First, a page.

On Monday, Duchess Kate gave birth to royal baby Prince George in a private suite in the posh Lindo Wing of St. Mary’s Hospital for a cool $9,600 a night. And while we’re sure the duchess received excellent (private) health care, for ordinary Britons enrolled in the public National Health Service (NHS), the quality of care is certainly not the same.
Just a month ago, a particular maternity hospital in northwest England was under investigation for the deaths of at least 15 newborn babies, three mothers, and 38 stillborns between 2002 and 2009—all due to substandard care. And what’s more, nearly 13,000 needless deaths occurred in 14 NHS hospital trusts since 2005, according to a 2013 internal report from the NHS. And with increasing wait times to see general practitioners, seek out medical treatments, and obtain hospital admission, the system of socialized medicine that celebrated its 65th birthday this month hasn’t had the best publicity.
On this side of the pond, patient access to care is already declining—even before Obamacare has been fully implemented. A 2012 Health Affairs study confirmed that nearly one-third of doctors were refusing to accept new Medicaid patients, and a July 2013 update posited that existing Medicaid beneficiaries may be denied preventative care. Less than 60 percent of doctors in Texas will take on new Medicare patients. Finally—and perhaps most alarmingly—last week the Portland Press Herald reported that half of all Massachusetts primary care doctors are refusing to accept new Medicare patients and that wait times for existing patients are growing ever longer. What’s more, Obamacare will not only fail to reverse these problems but actually make them worse.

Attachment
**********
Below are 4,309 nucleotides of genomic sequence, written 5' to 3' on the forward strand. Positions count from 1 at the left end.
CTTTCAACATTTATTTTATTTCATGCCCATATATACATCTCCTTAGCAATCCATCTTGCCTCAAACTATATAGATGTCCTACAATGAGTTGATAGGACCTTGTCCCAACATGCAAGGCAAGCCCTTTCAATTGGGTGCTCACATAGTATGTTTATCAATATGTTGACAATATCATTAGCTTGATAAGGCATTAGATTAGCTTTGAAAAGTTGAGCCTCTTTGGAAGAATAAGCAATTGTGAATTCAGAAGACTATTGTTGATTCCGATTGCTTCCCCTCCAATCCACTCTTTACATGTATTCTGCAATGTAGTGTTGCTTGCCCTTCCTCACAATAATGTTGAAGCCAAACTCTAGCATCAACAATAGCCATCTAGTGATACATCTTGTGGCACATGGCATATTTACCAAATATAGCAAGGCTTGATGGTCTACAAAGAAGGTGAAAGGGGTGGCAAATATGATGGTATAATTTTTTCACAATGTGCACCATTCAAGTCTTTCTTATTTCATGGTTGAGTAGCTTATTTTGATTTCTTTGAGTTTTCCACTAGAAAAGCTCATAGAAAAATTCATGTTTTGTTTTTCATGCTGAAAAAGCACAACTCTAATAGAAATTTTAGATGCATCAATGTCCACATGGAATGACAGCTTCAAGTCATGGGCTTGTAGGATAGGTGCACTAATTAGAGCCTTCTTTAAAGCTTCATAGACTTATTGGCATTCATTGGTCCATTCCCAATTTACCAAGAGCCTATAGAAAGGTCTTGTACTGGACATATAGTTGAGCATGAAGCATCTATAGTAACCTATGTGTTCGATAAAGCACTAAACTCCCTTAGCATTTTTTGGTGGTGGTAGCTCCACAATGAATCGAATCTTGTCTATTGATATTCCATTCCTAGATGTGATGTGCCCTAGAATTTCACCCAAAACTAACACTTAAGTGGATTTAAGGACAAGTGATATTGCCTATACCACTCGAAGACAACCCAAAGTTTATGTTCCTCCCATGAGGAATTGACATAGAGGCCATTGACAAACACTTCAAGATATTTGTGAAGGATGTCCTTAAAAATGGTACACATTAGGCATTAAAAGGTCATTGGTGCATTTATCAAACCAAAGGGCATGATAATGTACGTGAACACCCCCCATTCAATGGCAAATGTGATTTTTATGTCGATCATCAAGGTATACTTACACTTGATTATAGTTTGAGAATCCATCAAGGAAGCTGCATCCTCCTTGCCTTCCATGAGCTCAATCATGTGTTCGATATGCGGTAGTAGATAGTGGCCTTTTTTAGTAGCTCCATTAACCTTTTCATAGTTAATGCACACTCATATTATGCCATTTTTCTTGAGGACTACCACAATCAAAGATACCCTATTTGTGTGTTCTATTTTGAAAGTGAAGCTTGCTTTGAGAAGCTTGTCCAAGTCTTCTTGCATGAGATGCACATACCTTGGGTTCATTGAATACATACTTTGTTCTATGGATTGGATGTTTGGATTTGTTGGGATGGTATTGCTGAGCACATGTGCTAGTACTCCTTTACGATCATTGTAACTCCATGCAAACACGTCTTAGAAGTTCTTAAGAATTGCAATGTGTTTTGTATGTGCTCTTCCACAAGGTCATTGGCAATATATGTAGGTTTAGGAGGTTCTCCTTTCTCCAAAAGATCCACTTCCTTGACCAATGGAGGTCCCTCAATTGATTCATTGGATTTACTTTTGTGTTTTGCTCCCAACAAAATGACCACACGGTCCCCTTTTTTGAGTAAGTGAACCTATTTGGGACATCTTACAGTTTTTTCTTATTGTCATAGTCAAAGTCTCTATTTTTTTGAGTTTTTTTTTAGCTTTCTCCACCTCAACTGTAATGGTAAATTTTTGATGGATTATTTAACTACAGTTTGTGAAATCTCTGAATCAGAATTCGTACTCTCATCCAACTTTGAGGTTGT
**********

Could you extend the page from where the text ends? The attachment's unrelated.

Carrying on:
It’s ironic that both the NHS and Obamacare are designed to increase access to care, because they actually make it more difficult for ordinary people to get the care they want and need.
The legacy of Obamacare may very well turn out to be a new class-based system in American health care, not unlike Britain’s two-tiered system. Obamacare’s economic incentives will surely encourage American employers to drop lower-income workers and their families into the new exchanges next January. Millions more will end up enrolled in Medicaid, where it is not unusual for patients to have trouble finding a doctor.
Meanwhile, upper-income folks—including Congressmen—will fight to keep their employer-based insurance or create other financial arrangements. They at least will have a better shot than the rest of their fellow citizens at keeping their quality of care.
Grace McElhenny is currently a member of the Young Leaders Program at The Heritage Foundation. For more information on interning at Heritage, please click here.